February 12, 2020
FOR IMMEDIATE RELEASE
PCP or angel dust is one of the two most prevalent drugs in impaired drivers in
Houston, making it the largest metro area in the nation to have a significant problem
with the dangerous hallucinogen.
The finding is revealed in a research article published Wednesday in the Journal of
Analytical Toxicology. The article is co-authored by Dr. Dayong Lee, the Houston
Forensic Science Center’s toxicology manager, and Dr. Peter Stout, HFSC’s CEO and
president, who is also a toxicologist.
“This is scary,” Dr. Stout said. “These people when put behind the wheel of a car
endanger our community, our families and our children. We have an obligation to make
people aware of this danger.”
PCP or phencyclidine often comes as a solution for users to dip cigarettes or joints. It
gives them an almost out-of-body experience where they become detached from their
environment.
The research looks at impaired driving data from the past six years in Houston. The
blood samples analyzed from arrests, 85 percent of those that tested positive for PCP
were black, and 77 percent were men. The average age was 37.
Analysts found PCP in 615 DWI samples between 2013 and 2018, 16 percent of the total
for those years, ranking only behind marijuana.
“PCP is hallucinogenic and profoundly distorts a person’s perception of reality. That is
extremely hazardous for someone driving a vehicle,” Dr. Stout said. “Put them behind a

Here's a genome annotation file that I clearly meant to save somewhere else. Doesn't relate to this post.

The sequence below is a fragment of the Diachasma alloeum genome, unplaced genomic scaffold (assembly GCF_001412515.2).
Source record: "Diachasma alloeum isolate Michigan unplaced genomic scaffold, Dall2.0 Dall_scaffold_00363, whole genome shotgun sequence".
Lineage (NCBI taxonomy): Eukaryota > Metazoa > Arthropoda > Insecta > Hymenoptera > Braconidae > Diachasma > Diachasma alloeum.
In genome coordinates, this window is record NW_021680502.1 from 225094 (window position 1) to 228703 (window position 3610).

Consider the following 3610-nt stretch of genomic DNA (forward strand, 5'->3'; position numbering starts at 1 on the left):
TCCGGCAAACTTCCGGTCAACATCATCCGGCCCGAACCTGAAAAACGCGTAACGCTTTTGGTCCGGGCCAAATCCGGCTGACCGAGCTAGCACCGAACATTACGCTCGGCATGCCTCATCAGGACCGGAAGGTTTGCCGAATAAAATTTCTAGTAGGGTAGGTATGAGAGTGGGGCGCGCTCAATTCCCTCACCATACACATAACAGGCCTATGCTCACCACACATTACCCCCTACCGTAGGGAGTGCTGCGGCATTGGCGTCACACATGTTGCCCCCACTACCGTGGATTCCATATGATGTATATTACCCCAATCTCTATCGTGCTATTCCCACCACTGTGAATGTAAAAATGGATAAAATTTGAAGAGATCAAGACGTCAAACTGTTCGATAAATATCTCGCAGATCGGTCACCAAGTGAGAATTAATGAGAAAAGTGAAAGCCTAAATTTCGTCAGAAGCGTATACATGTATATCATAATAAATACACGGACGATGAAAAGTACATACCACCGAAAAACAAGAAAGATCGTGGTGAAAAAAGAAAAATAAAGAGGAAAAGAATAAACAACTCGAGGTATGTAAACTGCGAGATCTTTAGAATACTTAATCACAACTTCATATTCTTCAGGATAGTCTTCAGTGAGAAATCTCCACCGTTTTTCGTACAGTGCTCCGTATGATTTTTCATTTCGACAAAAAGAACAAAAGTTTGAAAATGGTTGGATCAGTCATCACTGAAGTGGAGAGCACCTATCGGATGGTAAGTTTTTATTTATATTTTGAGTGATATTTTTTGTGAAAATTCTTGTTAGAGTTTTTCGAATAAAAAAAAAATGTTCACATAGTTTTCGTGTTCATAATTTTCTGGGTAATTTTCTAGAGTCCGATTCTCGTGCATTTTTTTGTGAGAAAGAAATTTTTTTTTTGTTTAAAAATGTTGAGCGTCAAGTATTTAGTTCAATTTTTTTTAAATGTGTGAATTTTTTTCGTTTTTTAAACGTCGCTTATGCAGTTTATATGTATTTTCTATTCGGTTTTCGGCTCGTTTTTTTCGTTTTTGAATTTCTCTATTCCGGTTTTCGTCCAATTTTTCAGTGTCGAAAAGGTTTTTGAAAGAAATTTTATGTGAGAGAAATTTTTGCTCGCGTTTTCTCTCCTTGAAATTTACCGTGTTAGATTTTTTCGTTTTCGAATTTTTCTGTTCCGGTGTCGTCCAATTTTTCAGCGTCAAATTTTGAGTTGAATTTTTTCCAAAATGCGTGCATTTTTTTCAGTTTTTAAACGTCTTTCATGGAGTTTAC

wheel and they become dangerous to others on the road. This is happening in Houston
all too often.”
PCP, first introduced as an anesthetic, was taken off the market in the 1960s.
Clandestine use has ebbed and flowed and had been popular in the 1970s and 1980s in
some urban areas, including Baltimore, Los Angeles, Chicago and New Orleans.
Today, significant PCP use is largely concentrated to a handful of urban areas,
including Houston, New York and Washington, D.C.
HFSC is a local government corporation that provides forensic services to the City of
Houston and other local agencies. HFSC is overseen by a Board of Directors appointed
by the Mayor of Houston and confirmed by the Houston City Council. Its management
structure is designed to be responsive to a 2009 recommendation by the National
Academy of Sciences that called for crime laboratories to be independent of law
enforcement and prosecutorial branches of government.
HFSC operates in seven forensic disciplines.
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